ARM: Review - DML 1/72 Scale M4A4

Kit Review: Dragon Models Limited 1/72 Scale Armor Pro Kit No. 7311;
M4A4 Sherman; 175 parts (122 in grey styrene, 51 etched brass, 2 DS
plastic track runs) ; price estimated at US $13.98
Advantages: nice clean complete model of M4A4/Sherman V tank with some
optional bits in the kit
Disadvantages: overdone brass sheet, some question on markings accuracy
Rating: Highly Recommended
Recommendation: for all Commonwealth armour fans and "Shermaholics"
in small scale
Kit Review: Dragon Models Limited 1/72 Scale Armor Pro Kit No. 7303;
(Sherman) Firefly VC; 190 parts (134 in grey stryene, 54 etched brass,
2 tan DS plastic track runs); price estimated at US $13.98
Advantages: Nice, clean kit with new M4A4/Sherman V hull, tracks and
turret; detail rivals 1/35 scale kits; provides the modeler with the
ability to make the model as detailed as possible
Disadvantages: brass details are now bordering on the ridiculous in
regard to size and usability
Rating: Highly Recommended
Recommendation: for all Commonwealth armour fans and "Shermaholics"
in small scale
As with many other DML kits, they have now released a straight
Sherman V kit (but under the odd release designation of M4A4) to
complement their earlier Sherman VC Firefly kit. As can be expected,
this model uses all but the turret sprue, brass and decals from that
kit.
It should be noted that the US Army did use some M4A4 tanks, but the
only ones used in combat were in conjunction with Nationalist Chinese
forces in the CBI theater. The American use was primarily confined to
the Desert Training Center at Indio, California, with tanks used there
being rebuilt and sent overseas to Commonwealth forces. The book
"Tanks are Mighty Fine Things" clearly shows color photos of M4A4s
with the 7th Armored Division in training, as well as awaiting
rebuilding before overseas shipment.
The kit basically combines the A, B and C sprues from the Firefly kit
(details and mid-production VVSS suspension, with welded road wheels
and "straight" return roller arms with pillow blocks) with 26 parts
adapted from their M4A1 kit for the turret, as well as the two DS
plastic British pattern steel chevron (T62 style) track runs.
The hull is beautifully done with "Slide Molding" providing the
side details as well as the top and front/rear ones, including very
petite weld bead details (less casting numbers!) and other niceties
such as the fender/sand shield mountings. The turret likewise has been
"Slide Molded" as has the gun barrel which has a hollow muzzle.
Everywhere one looks are fine details such as bolts, screw heads, weld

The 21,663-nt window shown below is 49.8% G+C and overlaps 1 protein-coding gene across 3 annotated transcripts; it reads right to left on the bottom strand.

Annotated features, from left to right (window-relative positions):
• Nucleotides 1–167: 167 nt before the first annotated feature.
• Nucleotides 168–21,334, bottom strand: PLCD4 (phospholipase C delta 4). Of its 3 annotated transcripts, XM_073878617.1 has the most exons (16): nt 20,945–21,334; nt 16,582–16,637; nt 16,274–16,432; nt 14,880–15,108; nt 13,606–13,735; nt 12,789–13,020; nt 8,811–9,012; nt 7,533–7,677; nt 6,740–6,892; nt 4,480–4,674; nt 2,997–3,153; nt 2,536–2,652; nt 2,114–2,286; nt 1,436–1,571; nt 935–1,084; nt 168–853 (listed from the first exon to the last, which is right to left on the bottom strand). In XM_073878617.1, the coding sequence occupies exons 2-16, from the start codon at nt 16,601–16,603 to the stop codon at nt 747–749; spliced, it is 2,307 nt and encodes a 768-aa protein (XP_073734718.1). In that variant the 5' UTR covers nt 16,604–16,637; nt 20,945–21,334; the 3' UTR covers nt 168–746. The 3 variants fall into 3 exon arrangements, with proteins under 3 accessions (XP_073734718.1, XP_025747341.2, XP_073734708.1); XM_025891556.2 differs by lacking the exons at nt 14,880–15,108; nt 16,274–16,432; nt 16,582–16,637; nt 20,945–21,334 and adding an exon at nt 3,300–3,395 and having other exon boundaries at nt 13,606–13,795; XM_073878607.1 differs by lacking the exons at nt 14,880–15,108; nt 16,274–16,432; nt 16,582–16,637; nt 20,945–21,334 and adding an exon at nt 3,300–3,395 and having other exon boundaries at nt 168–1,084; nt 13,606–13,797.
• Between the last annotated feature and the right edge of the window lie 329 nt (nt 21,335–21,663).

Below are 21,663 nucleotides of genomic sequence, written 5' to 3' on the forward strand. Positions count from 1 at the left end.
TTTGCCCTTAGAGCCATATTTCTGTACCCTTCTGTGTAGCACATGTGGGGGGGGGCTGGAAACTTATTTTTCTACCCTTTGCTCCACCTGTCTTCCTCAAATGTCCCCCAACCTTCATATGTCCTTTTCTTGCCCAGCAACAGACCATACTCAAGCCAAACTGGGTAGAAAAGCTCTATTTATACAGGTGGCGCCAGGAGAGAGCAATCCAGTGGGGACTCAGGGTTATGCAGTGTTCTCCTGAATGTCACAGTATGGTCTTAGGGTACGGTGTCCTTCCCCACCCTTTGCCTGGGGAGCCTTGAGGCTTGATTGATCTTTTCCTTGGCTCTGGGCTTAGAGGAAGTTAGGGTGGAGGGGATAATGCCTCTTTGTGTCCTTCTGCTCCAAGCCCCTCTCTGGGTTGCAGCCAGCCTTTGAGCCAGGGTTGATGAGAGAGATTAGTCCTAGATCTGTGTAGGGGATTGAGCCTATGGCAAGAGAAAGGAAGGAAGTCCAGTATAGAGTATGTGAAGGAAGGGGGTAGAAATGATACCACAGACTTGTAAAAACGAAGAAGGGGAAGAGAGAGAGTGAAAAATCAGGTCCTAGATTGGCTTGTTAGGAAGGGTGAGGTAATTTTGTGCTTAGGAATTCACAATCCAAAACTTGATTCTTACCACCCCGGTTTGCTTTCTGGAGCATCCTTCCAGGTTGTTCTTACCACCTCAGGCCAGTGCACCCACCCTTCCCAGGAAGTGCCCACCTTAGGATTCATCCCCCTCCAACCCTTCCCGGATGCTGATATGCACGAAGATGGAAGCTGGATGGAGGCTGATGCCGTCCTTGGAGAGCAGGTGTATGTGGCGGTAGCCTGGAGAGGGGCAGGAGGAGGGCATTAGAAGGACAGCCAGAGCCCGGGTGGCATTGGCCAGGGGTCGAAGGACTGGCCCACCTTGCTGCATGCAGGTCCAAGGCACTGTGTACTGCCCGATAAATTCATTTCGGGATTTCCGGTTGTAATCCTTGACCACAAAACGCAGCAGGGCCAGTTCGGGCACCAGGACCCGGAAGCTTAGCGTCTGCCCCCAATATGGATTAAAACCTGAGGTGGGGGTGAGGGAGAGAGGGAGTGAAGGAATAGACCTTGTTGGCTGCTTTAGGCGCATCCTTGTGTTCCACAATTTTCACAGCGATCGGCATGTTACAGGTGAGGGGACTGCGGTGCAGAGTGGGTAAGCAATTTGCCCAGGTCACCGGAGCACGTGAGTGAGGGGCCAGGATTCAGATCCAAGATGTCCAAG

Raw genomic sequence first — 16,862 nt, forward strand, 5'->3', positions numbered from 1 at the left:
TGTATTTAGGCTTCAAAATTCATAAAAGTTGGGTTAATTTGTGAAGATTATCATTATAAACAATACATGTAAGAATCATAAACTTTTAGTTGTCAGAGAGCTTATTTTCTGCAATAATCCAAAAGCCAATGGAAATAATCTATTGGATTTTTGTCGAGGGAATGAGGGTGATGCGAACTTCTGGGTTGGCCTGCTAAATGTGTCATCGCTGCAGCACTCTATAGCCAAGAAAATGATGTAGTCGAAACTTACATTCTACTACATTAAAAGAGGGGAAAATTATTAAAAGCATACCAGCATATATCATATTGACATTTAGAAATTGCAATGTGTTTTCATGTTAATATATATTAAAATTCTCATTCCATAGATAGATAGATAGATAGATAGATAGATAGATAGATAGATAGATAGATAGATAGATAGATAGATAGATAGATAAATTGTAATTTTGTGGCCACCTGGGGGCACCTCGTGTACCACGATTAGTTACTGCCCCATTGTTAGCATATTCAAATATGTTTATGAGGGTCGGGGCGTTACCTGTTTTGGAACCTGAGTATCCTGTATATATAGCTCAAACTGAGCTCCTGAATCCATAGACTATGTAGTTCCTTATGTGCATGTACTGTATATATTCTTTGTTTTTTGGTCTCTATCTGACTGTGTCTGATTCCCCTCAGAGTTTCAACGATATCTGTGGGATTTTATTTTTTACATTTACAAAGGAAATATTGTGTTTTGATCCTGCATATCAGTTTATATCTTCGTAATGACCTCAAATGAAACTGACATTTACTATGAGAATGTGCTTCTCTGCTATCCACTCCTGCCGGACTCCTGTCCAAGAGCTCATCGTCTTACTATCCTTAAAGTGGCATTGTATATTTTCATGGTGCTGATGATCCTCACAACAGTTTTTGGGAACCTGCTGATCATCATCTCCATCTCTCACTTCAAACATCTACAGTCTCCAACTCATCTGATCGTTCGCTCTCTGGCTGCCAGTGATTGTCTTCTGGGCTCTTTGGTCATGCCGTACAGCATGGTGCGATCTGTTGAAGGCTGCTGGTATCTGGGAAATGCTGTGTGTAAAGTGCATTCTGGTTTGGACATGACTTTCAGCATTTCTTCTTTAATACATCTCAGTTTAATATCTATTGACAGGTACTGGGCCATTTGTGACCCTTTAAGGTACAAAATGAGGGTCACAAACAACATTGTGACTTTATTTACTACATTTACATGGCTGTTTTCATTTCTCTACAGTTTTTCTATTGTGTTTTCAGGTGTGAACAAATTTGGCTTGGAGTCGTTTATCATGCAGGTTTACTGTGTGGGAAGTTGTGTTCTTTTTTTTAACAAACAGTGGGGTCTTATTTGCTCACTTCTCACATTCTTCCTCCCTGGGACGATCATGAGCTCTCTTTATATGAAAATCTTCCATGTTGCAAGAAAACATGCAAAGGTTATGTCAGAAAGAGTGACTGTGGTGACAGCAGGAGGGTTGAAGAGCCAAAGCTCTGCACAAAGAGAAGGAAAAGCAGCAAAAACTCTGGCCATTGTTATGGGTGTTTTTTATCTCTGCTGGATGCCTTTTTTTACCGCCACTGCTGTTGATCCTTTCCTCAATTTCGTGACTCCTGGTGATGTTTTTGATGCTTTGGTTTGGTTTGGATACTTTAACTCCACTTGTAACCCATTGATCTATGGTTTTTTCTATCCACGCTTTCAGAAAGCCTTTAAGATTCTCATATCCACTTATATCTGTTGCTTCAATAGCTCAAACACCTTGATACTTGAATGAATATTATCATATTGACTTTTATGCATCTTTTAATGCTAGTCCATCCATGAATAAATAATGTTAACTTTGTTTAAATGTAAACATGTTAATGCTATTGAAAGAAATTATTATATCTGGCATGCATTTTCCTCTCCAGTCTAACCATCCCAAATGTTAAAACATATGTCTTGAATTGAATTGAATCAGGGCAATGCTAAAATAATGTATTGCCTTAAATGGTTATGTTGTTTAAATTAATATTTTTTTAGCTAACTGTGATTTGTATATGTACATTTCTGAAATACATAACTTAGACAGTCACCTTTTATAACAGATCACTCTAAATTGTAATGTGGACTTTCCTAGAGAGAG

bead, etc.
All of the armored applique panels are included, three hull, one
turret and true to its Firefly roots the patch over the bow gun port.
Again, the trailer hitch was molded in the stowed position on the side
of the rear doors, but unless you are planning on using an ammo trailer
that is pretty minor. All of the crew hatches and the pistol port are
separate parts and can be shown open or shut. There is no interior
detail in the turret.
The transmission cover is the "bolted" three-section type with
separate bolt flanges, which is normal for portraying this component,
and has a choice of cast in or etched brass "ears" for the tow
shackles. Other etched brass components include the taillight lenses,
light guards, part of the tool brackets, and in the RP (right puny)
department, the locking tabs and ears for the hatches. (These are maybe
0.5 x 1.0 mm.)
Surprisingly DML has not included the fenders/sand shields for this
model of the Sherman, as they were more commonly used by Commonwealth
tankers than Americans. Considering it would be a good idea to use
etched brass for this, the omission is a bit odd. They do, unlike their
1/35 scale brethren, include the .50 caliber M2 heavy machine gun for
the commander's cupola ring mount.
Painting instructions and markings via a nice Cartograf sheet cover
four vehicles: RHQ 13th/18th Royal Hussars, Normandy 1944; 1st Chinese
Provisional Tank Group, Burma 1945; 1st Motorized Artillery Regiment,
Polish 1st Armoured Division, Falaise Gap 1944; and Free French Army,
Marseille 1944. Oddly, sources indicate that the one British tank
modeled may have been a Sherman III (M4A2) and not an Sherman V (M4A4),
which is a major goof. All tanks appear to be in olive drab. At least
there are no silly "captured" options with this kit!
Overall, other than the one error in markings this kit continues the
string of "hits" for small scale armour modelers with a U!
Thanks to Freddie Leung for the review sample.
Cookie Sewell
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AMPSOne
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